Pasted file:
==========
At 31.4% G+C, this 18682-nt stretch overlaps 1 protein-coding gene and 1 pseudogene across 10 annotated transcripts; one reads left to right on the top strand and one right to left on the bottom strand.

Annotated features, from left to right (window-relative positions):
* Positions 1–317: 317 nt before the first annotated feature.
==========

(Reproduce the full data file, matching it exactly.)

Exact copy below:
At 31.4% G+C, this 18682-nt stretch overlaps 1 protein-coding gene and 1 pseudogene across 10 annotated transcripts; one reads left to right on the top strand and one right to left on the bottom strand.

Annotated features, from left to right (window-relative positions):
* Positions 1–317: 317 nt before the first annotated feature.